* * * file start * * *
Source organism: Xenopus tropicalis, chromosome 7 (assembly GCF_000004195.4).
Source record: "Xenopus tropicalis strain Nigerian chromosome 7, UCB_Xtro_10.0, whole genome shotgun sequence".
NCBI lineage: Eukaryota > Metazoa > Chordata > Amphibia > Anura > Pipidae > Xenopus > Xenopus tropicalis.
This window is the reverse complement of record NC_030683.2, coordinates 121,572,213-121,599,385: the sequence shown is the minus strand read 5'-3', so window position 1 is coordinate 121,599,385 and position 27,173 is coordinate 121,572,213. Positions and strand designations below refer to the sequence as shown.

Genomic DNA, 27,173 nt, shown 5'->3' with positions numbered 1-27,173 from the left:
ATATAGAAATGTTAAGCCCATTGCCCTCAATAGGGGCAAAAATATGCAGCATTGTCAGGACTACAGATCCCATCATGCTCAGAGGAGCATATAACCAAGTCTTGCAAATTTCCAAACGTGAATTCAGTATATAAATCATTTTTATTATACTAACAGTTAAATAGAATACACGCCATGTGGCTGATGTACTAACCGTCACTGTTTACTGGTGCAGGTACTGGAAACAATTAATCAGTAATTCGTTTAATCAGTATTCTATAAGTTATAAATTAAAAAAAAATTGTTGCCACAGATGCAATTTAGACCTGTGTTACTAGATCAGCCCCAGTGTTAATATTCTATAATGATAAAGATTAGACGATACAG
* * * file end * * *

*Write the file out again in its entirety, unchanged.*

Source organism: Xenopus tropicalis, chromosome 7 (assembly GCF_000004195.4).
Source record: "Xenopus tropicalis strain Nigerian chromosome 7, UCB_Xtro_10.0, whole genome shotgun sequence".
NCBI lineage: Eukaryota > Metazoa > Chordata > Amphibia > Anura > Pipidae > Xenopus > Xenopus tropicalis.
This window is the reverse complement of record NC_030683.2, coordinates 121,572,213-121,599,385: the sequence shown is the minus strand read 5'-3', so window position 1 is coordinate 121,599,385 and position 27,173 is coordinate 121,572,213. Positions and strand designations below refer to the sequence as shown.

Genomic DNA, 27,173 nt, shown 5'->3' with positions numbered 1-27,173 from the left:
ATATAGAAATGTTAAGCCCATTGCCCTCAATAGGGGCAAAAATATGCAGCATTGTCAGGACTACAGATCCCATCATGCTCAGAGGAGCATATAACCAAGTCTTGCAAATTTCCAAACGTGAATTCAGTATATAAATCATTTTTATTATACTAACAGTTAAATAGAATACACGCCATGTGGCTGATGTACTAACCGTCACTGTTTACTGGTGCAGGTACTGGAAACAATTAATCAGTAATTCGTTTAATCAGTATTCTATAAGTTATAAATTAAAAAAAAATTGTTGCCACAGATGCAATTTAGACCTGTGTTACTAGATCAGCCCCAGTGTTAATATTCTATAATGATAAAGATTAGACGATACAG